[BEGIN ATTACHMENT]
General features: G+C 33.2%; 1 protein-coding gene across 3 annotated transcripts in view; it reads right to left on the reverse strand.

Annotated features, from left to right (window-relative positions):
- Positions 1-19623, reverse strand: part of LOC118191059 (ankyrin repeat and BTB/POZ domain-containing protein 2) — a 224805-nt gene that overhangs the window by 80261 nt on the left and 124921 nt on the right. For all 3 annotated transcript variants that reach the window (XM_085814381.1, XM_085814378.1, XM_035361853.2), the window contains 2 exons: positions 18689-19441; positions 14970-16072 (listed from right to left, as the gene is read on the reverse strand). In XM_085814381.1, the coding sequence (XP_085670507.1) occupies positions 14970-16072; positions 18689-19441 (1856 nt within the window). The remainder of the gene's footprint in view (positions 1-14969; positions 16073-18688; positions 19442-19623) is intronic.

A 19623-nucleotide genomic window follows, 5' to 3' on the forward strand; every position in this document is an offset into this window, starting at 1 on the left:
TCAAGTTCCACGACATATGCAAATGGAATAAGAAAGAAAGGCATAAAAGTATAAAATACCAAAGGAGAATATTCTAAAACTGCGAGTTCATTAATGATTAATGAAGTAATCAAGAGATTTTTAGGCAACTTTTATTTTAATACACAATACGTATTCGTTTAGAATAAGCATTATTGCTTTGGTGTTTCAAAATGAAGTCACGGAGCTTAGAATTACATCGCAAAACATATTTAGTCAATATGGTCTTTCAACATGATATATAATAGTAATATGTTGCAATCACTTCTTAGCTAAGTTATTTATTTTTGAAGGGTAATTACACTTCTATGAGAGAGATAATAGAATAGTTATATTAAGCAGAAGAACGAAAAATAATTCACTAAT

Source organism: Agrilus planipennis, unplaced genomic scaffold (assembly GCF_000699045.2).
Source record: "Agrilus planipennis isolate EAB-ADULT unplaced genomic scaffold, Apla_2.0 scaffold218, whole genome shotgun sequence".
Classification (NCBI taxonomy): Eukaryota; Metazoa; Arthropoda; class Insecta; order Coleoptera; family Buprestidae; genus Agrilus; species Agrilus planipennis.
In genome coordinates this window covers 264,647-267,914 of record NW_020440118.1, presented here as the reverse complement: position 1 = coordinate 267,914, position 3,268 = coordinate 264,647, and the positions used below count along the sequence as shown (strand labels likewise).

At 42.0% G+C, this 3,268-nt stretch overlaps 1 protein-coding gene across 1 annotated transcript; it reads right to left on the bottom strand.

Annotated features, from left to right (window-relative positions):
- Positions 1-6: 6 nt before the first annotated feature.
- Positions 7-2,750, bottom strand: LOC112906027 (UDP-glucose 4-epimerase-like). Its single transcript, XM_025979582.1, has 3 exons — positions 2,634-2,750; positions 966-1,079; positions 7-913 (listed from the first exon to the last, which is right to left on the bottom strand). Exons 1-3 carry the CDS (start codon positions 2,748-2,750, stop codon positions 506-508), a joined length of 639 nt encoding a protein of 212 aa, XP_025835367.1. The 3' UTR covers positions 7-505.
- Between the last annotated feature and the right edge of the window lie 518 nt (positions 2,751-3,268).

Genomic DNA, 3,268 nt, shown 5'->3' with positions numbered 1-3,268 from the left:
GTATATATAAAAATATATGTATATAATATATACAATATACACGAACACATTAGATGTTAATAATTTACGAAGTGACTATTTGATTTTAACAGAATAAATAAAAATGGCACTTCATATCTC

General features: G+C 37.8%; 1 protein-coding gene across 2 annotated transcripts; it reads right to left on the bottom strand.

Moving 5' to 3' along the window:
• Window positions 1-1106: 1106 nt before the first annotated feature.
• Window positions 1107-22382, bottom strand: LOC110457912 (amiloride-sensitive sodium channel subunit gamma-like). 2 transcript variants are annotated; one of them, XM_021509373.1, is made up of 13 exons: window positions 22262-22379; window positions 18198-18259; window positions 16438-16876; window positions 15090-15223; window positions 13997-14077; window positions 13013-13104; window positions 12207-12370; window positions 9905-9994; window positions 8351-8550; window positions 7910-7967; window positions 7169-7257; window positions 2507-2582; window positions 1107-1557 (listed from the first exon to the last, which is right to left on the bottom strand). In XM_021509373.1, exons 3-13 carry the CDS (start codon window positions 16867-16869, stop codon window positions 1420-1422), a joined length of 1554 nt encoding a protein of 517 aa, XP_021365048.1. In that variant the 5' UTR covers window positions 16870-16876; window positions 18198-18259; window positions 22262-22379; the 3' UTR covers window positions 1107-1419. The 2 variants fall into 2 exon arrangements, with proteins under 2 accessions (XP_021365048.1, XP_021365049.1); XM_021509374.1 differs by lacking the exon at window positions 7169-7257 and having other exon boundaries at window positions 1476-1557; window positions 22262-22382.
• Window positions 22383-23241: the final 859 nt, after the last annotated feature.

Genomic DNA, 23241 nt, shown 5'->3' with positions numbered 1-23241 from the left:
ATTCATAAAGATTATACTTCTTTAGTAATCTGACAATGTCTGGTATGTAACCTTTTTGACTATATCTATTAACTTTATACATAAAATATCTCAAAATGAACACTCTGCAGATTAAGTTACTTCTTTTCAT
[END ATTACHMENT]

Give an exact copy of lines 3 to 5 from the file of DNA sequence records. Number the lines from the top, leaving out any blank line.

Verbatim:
- Positions 1-19623, reverse strand: part of LOC118191059 (ankyrin repeat and BTB/POZ domain-containing protein 2) — a 224805-nt gene that overhangs the window by 80261 nt on the left and 124921 nt on the right. For all 3 annotated transcript variants that reach the window (XM_085814381.1, XM_085814378.1, XM_035361853.2), the window contains 2 exons: positions 18689-19441; positions 14970-16072 (listed from right to left, as the gene is read on the reverse strand). In XM_085814381.1, the coding sequence (XP_085670507.1) occupies positions 14970-16072; positions 18689-19441 (1856 nt within the window). The remainder of the gene's footprint in view (positions 1-14969; positions 16073-18688; positions 19442-19623) is intronic.

A 19623-nucleotide genomic window follows, 5' to 3' on the forward strand; every position in this document is an offset into this window, starting at 1 on the left:
TCAAGTTCCACGACATATGCAAATGGAATAAGAAAGAAAGGCATAAAAGTATAAAATACCAAAGGAGAATATTCTAAAACTGCGAGTTCATTAATGATTAATGAAGTAATCAAGAGATTTTTAGGCAACTTTTATTTTAATACACAATACGTATTCGTTTAGAATAAGCATTATTGCTTTGGTGTTTCAAAATGAAGTCACGGAGCTTAGAATTACATCGCAAAACATATTTAGTCAATATGGTCTTTCAACATGATATATAATAGTAATATGTTGCAATCACTTCTTAGCTAAGTTATTTATTTTTGAAGGGTAATTACACTTCTATGAGAGAGATAATAGAATAGTTATATTAAGCAGAAGAACGAAAAATAATTCACTAAT